1. Your Evidence Presentation

Your attorney will present your case first since you have the legal burden of proof at trial. To strengthen his/her arguments, your attorney can summon eye witnesses to testify. For example, to prove to the court how the accident occurred, your attorney would ask an eyewitness to testify about what he/she saw before and after the accident.

Other evidence your attorney can use to support his/her arguments at trial for the best possible outcome includes:

  • Surveillance videos.
  • Police reports.
  1. The Proof That The Defendant Presents

The defendant's presentation of proof criteria is similar to yours. The at-fault party's attorney could call on eyewitnesses to address the jury on the most important aspects of the case. Typically, the eyewitnesses' testimonies will support the defenses and arguments of the defendant in the case that led to your injuries and financial losses.

  1. Closing Arguments

After presenting their proof, the defendant and your attorney will deliver their closing arguments and speak about the evidence presented in the case. This stage of the trial process also gives the defendant's attorney and your attorney a chance to do the following:

  • Convince the twelve jurors to reach a common conclusion.
  • Give a judgment in favor of a specific party.
  1. The Jury Instructions and Deliberation

After presenting the closing arguments on the case, the jurors will move to a separate room to decide an appropriate and fair verdict based on the arguments and evidence presented by the defendant's attorney and your attorney. Depending on the complexity of your case, the jurors could take a few hours, days, or weeks before reaching a verdict.

  1. The Jurors Reach a Judgment or Verdict

Once the jurors decide on your case verdict, they will inform the judge, who will deliver the guidelines and instructions to the courtroom. Then, the judge will read this verdict in the presence of the defendant's attorney and your attorney before making it a formal court record.

How long the trial process will take before reaching a verdict depends on your case's complexity and the court procedures involved.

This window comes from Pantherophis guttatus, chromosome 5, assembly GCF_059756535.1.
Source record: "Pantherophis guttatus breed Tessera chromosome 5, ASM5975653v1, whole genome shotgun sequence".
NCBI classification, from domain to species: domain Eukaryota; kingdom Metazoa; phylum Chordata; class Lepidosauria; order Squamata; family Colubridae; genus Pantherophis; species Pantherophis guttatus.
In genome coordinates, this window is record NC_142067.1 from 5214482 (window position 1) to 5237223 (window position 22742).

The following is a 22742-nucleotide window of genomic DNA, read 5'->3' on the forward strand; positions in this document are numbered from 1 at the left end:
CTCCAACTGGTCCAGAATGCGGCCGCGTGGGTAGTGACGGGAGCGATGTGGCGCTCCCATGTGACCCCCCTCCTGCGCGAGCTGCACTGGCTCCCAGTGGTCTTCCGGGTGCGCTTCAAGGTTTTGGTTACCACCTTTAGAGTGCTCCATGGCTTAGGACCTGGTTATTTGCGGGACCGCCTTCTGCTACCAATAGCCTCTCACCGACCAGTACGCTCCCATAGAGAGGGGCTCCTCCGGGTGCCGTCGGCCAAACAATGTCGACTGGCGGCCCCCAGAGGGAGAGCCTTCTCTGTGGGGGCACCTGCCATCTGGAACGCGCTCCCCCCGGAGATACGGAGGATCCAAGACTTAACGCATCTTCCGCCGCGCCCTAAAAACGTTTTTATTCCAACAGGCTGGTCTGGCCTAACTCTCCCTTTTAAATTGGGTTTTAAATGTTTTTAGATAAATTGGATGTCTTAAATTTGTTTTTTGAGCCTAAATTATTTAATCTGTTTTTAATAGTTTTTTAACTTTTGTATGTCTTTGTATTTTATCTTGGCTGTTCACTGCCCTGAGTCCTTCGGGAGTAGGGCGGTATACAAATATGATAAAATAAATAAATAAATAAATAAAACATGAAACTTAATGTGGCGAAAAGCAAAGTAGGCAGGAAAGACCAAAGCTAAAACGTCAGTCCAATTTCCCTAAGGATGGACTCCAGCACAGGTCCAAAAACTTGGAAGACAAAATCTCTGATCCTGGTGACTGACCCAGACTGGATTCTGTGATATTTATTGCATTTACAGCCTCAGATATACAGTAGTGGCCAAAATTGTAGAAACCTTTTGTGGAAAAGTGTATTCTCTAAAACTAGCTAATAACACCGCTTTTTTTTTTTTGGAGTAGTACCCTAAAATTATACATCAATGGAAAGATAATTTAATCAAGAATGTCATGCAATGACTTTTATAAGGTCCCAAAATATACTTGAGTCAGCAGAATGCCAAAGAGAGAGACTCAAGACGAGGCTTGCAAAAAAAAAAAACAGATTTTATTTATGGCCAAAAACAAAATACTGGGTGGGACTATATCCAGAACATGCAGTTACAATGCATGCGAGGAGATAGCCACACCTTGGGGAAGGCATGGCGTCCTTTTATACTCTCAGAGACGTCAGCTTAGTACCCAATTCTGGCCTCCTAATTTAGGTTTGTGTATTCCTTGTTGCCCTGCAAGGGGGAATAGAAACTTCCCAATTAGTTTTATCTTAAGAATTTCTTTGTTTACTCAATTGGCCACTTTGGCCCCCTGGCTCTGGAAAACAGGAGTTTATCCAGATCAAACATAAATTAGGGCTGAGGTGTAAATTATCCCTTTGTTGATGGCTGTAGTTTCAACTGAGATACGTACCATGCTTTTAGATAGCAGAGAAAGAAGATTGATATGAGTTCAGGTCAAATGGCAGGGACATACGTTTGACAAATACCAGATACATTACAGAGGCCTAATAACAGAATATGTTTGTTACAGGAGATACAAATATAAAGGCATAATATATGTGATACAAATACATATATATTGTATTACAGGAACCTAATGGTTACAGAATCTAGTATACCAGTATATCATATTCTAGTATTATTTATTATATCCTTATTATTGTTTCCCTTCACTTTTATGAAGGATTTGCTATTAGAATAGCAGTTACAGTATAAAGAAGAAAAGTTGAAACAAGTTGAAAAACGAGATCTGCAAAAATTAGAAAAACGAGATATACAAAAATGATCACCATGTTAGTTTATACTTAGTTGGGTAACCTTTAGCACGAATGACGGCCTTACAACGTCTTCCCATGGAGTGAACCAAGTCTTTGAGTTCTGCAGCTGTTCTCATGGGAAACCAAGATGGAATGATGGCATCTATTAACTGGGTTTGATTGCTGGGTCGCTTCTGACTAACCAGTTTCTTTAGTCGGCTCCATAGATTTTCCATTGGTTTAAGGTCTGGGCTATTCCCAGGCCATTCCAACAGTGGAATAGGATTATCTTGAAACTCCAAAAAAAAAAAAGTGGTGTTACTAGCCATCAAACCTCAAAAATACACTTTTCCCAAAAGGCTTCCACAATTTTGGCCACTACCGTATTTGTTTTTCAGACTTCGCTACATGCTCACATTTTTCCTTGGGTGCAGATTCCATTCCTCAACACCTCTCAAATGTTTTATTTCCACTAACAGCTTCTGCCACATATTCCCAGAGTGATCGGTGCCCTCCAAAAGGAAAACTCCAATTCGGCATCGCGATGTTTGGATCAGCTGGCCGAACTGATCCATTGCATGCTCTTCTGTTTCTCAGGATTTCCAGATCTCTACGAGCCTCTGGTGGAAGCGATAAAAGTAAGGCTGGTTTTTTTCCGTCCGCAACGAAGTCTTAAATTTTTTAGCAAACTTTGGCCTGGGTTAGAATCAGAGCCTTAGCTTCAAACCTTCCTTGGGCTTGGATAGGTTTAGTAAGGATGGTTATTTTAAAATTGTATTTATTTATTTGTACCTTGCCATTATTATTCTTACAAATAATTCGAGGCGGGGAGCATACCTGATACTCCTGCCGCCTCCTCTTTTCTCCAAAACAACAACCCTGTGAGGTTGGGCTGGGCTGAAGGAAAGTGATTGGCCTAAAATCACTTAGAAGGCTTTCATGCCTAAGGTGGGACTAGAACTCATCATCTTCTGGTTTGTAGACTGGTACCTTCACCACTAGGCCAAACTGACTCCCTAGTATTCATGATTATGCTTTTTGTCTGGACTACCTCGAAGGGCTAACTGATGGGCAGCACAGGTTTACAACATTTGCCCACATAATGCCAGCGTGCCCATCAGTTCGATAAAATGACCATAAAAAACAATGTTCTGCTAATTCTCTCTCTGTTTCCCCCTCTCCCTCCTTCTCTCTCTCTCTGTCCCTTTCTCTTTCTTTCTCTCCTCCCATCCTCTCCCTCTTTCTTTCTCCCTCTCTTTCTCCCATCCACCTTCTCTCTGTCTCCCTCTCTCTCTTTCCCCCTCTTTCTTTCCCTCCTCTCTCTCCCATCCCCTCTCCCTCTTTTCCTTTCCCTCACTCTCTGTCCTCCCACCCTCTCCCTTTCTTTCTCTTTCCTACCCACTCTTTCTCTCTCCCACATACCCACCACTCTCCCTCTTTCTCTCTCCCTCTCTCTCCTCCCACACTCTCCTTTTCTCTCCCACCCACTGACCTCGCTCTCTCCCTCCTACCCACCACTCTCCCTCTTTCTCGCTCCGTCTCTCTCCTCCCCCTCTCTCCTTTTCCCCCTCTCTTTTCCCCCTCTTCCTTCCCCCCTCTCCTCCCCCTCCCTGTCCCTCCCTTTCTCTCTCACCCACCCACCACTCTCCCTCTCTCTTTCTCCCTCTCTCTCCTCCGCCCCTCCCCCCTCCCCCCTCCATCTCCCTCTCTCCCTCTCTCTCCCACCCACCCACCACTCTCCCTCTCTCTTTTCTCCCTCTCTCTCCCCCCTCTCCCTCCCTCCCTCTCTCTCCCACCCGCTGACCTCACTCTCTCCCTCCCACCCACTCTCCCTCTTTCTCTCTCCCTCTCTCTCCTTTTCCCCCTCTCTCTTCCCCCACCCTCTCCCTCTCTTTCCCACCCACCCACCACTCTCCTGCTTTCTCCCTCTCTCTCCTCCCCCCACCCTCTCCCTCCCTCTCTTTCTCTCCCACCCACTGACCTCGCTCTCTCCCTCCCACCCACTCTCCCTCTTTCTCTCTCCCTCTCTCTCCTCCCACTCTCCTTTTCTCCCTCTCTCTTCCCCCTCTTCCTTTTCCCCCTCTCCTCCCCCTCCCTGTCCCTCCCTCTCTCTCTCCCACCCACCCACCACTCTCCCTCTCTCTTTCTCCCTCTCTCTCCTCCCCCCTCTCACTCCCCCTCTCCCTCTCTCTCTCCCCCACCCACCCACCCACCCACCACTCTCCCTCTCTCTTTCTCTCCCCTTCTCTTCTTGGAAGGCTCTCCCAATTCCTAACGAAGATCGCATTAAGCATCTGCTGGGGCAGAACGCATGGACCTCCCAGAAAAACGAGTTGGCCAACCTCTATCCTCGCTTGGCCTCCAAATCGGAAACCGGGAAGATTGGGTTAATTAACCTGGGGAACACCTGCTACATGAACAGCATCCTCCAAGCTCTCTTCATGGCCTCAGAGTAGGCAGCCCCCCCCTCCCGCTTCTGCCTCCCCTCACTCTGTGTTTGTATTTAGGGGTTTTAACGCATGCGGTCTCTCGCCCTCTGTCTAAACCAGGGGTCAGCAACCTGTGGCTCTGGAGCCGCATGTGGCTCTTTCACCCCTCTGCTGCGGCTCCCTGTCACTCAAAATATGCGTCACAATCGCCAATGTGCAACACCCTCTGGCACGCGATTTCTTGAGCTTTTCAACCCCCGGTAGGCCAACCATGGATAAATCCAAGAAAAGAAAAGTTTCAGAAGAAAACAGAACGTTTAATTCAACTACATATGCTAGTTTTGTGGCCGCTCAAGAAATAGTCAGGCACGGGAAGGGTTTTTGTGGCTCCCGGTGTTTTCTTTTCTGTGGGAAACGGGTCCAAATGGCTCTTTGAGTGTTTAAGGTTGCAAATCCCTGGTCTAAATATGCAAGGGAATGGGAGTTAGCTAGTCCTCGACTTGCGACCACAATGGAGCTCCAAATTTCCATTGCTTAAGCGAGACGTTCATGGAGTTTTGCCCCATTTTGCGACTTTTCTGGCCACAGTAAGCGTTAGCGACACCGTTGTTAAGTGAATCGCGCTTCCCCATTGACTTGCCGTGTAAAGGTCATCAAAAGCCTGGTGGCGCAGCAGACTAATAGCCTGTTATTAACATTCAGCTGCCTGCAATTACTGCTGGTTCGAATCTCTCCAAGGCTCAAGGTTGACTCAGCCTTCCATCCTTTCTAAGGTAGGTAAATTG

Arbitration, mediation, and litigation are excellent compensation options you can consider if you have a catastrophic injury. The compensation option of your choice will depend on the facts of your unique case and your attorney's experience in personal injury cases, especially those that involve catastrophic injuries.

When deciding which compensation option is best for your unique case, you should consider the following factors:

  • The relationship you have with the at-fault or liable party.
  • The amount of compensation you believe your losses are worth.
  • Whether you are ready to put up additional costs to obtain your damages.

Unlike a trial, when you decide to pursue your compensatory damages through mediation or arbitration, you will spend little money and time on your case. Nonetheless, if the defendant or his/her insurer is unwilling to award you adequate compensatory damages for your losses, taking your case to trial would be a brilliant idea.

Tips on How to Obtain Maximum Compensatory Damages for Your Catastrophic Injuries

Once the dust settles after a catastrophic accident that left you with severe injuries, your attorney can help you formulate a strategy for seeking damages from the at-fault party. Although the damages you will receive cannot restore your health, they can help you live a comfortable life after sustaining catastrophic injuries caused by another person's negligence.

The tips explained below can help you obtain a favorable settlement if you have a compensation claim:

Know Your Claims Worth or Settlement Amount

You should include your estimation of the value of your compensation claim in the demand letter you will send to the at-fault party. Before you enter into settlement negotiations with the at-fault party's insurance adjuster, you should have a settlement amount you can receive as damages for your losses resulting from the catastrophic injuries.